Symptoms typically resolve within two weeks. However, a number of modifying factors (eg history of injury, age) can lead to a prolonged recovery.

Athletes who experience multiple or repeated concussions have been found to experience more severe symptoms, including depression and anxiety. Researchers have begun linking these instances with chronic cognitive impairment.

Researchers have also found that athletes under the age of 18 suffer more severe concussion symptoms than adults. This is concerning given the important cognitive development that occurs throughout adolescence.

Aside from lacking general knowledge of concussions, there are some common misunderstandings among coaches about the injury.

Some coaches believe that athletes must lose consciousness to be concussed, which is not true, and that protective equipment such as helmets/headgear and mouthguards will prevent concussions, which is also not the case.

Coaches are not expected to have the same training as medical doctors, nor should they be considered to be the sole person responsible for dealing with concussion injuries. But they can play a pivotal role in injury recognition and promoting a safe and supportive environment.

What can coaches do to help ensure athletes' safety?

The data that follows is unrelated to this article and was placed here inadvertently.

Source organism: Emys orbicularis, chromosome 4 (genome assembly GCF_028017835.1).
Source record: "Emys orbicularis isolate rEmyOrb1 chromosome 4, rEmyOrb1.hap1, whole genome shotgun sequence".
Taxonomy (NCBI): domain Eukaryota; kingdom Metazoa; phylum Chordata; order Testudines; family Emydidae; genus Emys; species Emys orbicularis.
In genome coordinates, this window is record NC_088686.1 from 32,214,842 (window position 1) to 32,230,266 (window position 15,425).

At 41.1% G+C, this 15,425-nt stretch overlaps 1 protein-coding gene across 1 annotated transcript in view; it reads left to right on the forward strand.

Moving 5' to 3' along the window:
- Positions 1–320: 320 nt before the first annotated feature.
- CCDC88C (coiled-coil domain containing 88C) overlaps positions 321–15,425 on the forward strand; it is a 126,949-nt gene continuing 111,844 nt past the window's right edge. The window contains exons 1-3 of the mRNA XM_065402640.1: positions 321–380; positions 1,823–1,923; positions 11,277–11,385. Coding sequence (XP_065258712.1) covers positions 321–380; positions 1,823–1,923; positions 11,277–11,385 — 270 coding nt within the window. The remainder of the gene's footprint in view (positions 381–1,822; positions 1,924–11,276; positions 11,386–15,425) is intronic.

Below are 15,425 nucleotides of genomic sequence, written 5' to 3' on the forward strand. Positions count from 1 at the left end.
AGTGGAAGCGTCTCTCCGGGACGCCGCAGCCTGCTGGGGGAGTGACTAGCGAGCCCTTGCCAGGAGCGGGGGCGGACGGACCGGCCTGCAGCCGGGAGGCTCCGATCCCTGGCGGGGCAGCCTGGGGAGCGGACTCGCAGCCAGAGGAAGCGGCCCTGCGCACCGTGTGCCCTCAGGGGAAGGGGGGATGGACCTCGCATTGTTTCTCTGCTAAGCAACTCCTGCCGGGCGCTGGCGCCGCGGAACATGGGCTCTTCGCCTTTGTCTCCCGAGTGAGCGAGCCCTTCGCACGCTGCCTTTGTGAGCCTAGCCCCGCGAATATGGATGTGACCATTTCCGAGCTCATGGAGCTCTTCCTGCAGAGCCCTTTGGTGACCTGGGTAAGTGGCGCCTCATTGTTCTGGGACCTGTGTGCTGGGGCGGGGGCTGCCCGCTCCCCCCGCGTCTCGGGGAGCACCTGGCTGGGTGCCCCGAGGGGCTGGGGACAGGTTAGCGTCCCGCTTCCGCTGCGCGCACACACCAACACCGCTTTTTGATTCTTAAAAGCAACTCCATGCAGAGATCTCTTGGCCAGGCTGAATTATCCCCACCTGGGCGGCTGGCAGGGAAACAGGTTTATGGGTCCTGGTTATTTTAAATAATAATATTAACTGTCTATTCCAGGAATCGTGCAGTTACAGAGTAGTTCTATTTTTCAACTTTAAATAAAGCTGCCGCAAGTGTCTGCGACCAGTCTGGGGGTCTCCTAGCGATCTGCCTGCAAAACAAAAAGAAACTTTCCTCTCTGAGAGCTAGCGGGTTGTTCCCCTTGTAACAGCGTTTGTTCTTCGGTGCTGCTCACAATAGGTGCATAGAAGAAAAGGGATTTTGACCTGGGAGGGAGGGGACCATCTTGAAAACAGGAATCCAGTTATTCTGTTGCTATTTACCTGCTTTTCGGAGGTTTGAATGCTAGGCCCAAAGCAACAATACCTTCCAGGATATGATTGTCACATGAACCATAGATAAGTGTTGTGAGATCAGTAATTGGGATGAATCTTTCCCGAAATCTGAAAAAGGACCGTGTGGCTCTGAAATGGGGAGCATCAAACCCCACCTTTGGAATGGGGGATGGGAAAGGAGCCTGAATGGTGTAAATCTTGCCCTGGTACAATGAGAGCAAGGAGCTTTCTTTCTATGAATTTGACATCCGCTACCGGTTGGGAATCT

Coaches can ask their local or provincial sport associations for concussion resources, policies and procedures before the season.

They can also take advantage of free educational resources like the concussion recognition tool. Experts developed this to help coaches recognise possible signs and symptoms of a concussion.

This pocket-sized tool can be printed out and carried to the field of play. It is particularly useful for those who do not have access to on-site health professionals (which is the majority of youth sport coaches).

Although only accredited medical and health professionals can make a diagnosis, this tool can empower coaches to help protect their athletes from the potentially catastrophic injuries that can occur when athletes return to play while concussed.

They can also create and foster a sport environment that encourages athletes to accurately report possible concussions.

To help dispel some athletes' fears or apprehensions about accurately reporting concussion symptoms, coaches could develop a protocol that would ensure all athletes have an opportunity to re-establish their position on the team after receiving medical clearance.


4 August 2016

Media Unit